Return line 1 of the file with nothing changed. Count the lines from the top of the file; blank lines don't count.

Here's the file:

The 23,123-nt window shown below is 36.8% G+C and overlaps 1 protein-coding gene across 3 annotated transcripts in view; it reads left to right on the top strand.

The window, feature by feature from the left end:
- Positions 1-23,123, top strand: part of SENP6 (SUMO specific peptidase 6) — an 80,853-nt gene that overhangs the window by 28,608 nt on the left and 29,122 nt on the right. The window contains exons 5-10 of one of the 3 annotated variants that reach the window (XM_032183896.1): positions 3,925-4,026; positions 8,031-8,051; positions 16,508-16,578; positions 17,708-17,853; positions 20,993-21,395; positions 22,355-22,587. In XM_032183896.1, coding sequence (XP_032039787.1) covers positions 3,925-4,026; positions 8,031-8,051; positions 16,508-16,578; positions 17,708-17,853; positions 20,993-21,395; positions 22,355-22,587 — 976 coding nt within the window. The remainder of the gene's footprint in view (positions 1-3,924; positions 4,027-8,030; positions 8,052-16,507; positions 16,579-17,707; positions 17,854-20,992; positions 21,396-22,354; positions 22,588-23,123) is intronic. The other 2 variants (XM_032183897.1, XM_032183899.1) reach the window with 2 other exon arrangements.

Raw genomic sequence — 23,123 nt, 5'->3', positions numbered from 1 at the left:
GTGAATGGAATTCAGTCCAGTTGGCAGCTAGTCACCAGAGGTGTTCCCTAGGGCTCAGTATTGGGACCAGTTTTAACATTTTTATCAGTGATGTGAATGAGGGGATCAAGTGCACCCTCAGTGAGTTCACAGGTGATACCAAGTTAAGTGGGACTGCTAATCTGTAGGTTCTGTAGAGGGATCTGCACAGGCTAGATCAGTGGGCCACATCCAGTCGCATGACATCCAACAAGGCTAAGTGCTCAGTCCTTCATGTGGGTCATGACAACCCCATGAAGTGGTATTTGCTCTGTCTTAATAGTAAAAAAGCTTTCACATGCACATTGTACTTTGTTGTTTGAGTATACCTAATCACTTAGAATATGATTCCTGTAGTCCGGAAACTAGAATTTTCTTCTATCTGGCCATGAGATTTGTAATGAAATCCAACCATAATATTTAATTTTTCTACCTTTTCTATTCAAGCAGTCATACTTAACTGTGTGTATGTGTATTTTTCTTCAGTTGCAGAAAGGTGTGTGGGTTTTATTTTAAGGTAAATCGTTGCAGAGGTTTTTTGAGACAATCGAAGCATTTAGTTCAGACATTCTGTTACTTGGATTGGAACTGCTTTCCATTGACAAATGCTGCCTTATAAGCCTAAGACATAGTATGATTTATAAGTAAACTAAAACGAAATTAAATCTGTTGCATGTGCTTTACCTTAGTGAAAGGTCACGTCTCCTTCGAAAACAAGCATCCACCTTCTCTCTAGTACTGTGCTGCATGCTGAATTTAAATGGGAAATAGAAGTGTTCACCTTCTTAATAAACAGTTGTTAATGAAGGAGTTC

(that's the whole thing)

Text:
The 23,123-nt window shown below is 36.8% G+C and overlaps 1 protein-coding gene across 3 annotated transcripts in view; it reads left to right on the top strand.